CBS crew scores with anthem coverage at Ravens game

CBS Sports on Sunday morning showed it can cover more than just games in its handling of actions by players, coaches and owners during the national anthem at the start of the London game between the Jacksonville Jaguars and the Ravens.

Outside of heroic coverage by ABC Sports when international politics upended the Olympics, broadcast teams on hand to cover sporting events are often not up to dealing with real news.


Sorry, if that upsets some sports fans and sportscasters, but it's the truth.

But the CBS crew on hand came through impressively as players reacted during the anthem to remarks and tweets made by President Trump over the weekend about how players who take a knee should be handled by owners. I'll skip the vulgar term he used to describe such players, but he said owners should fire or suspend them. And if the owners don't, Trump urged fans to boycott the NFL.


To its credit, three seconds into the start of the singing of the anthem by Noah Stewart, the CBS cameras were moving up and down the sidelines showing viewers all of the various responses from the teams. They showed the Ravens on the sidelines who took a knee, including Terrell Suggs, Mike Wallace, Tony Jefferson and Anthony Levine. Former Raven linebacker Ray Lewis was there, and CBS showed him also taking a knee, too.

The CBS cameras also showed many of the others Ravens standing with their arms interlocked in a statement of solidarity. Coach John Harbaugh was standing with that group, and CBS made sure nobody missed it.

They showed the Jaguars sideline as well with team owner, Shahid Khan, also standing arm in arm with his players.

The visual images were powerful and eloquent, and CBS let them speak for themselves until the singing of our national anthem and England's ended. I felt as if CBS kept its cameras away from nothing.

And I thought about all the games I have seen, particularly regional baseball broadcasts, in which anything touching on politics or protest is kept from the fans. Or, if the folks in the booth do start talking about what is not being seen, their words are an embarrassment as they chide anyone who would do anything to disrupt a game.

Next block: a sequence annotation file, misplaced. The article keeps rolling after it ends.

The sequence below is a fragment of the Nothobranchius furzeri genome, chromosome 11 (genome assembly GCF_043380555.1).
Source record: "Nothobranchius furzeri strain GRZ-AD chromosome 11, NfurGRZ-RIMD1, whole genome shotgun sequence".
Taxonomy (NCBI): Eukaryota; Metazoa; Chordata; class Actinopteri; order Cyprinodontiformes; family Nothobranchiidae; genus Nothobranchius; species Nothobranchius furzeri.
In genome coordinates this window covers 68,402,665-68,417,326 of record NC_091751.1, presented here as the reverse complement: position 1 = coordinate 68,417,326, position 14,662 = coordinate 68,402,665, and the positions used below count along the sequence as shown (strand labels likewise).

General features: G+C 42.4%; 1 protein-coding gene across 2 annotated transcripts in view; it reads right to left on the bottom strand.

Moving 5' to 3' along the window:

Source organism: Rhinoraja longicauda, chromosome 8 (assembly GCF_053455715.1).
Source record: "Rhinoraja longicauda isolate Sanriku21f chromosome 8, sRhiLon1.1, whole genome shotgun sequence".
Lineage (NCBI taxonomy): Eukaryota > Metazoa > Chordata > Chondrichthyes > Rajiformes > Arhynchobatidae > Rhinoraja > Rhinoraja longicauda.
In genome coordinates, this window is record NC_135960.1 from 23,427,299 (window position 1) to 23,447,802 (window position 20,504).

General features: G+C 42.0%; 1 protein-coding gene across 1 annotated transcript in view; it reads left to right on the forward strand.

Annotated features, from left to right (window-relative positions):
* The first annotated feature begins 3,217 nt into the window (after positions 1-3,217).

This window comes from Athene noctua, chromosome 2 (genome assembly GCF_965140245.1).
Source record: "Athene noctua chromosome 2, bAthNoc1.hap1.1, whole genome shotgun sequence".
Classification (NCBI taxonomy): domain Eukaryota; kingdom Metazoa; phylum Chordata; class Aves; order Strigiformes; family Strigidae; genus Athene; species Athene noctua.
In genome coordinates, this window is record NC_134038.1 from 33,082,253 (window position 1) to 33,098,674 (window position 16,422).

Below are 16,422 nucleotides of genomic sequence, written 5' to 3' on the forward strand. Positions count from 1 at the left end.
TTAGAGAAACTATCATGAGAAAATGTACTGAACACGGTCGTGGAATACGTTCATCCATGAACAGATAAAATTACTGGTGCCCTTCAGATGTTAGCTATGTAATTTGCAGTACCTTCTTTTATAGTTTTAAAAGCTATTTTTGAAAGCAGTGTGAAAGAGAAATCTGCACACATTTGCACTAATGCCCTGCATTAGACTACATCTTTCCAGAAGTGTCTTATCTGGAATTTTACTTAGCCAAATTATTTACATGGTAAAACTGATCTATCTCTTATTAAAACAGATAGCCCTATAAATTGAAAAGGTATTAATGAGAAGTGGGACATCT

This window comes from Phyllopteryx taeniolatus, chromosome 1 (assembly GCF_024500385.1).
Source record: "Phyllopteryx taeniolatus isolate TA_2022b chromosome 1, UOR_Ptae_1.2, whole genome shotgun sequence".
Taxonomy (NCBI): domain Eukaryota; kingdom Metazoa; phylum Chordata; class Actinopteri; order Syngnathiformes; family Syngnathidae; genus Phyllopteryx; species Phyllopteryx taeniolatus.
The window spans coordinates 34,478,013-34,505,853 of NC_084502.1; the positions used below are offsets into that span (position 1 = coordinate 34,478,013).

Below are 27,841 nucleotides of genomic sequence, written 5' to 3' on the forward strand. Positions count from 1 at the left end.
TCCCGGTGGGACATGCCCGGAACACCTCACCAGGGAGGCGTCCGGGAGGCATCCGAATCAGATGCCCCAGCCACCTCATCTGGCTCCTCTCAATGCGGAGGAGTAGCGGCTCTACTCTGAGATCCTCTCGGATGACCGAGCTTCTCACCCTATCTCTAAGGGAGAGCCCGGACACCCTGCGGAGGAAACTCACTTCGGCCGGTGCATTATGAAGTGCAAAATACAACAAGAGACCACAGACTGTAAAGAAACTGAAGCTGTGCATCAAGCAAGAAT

Not on CBS Sunday.

Play-by-play announcer Andrew Catalon came in immediately and expertly gave viewers all the background they needed to understand the significance of what they had just seen.

"We just got our first glimpse of what figures to be an eye-opening day in the NFL," Catalon said.

"Over the last 48 hours President Trump called on NFL owners to fire players who protested the national anthem. His comments were immediately met with resistance from Commissioner Roger Goodell, the NFL Players Association and some owners," he added.

"And now, in the first NFL game since the president's comments, we saw many players take a knee of both sidelines. we saw other players locking arms in unity."

Players and coaches lock arms and take knee during national anthem at Wembley Stadium.

Catalon then asked analyst and former NFL player James Lofton for his take.

"To see both teams with locked arms — even the owner of the Jaguars standing in the middle with locked arms — and players taking a knee, the unity is there," Lofton said. "The message from the president was heard loud and clear. And the response, I think, is equally loud and clear."


Catalon called on sideline reporter Alex Flanagan, who had done her homework and was all over the story.

"... The reaction of the players has been strong — the people I spoke to down here on the field. I visited with John Harbaugh a little while ago and he said he didn't tell his players what they could or couldn't do. He said his men are leaders in their communities and on the football field. And he knew whatever their reactions were today they would be carefully thought out. We're seeing more solidarity, maybe more than ever before, on this issue."

Nothing else the CBS team did the rest of the day mattered one-tenth as much. Sorry, sports fans who believe the games are something holy handed down by a guy in a beard on a mountain, and should never be muddied by the reality of American life today.

I sang the praises of Lofton and Catalon last week, and they did nothing during the call of the game itself today to make me change my mind.

One of Lofton's two keys to the game for the Ravens was to "keep Joe Flacco clean." He said if the Ravens offensive line failed to protect Flacco, it was going to get ugly. I guess the final score of 44-7 qualifies as ugly, no?

The CBS portion of the production had audio problems at a couple of points, and the replays were almost non-existant. Viewers got almost nothing in replays. Once they rolled the wrong replay after a big play and I wrote in my notebook, "Something is not always better than nothing."

But, in the final analysis, none of it matters compared to what Catalon, Flanagan, Lofton and the production team did during and immediately after the national anthem.

The president's tweets and comments might have taken us to a tipping point in the relationships among the NFL, its fans, the rich people who own the teams, our racial history and the powers that be in this country.

What happened before the kickoff at Wembley Stadium Sunday might turn out to be only an early skirmish, but CBS showed it could cover sports with an unblinking eye even when it goes beyond games and becomes politics and culture.

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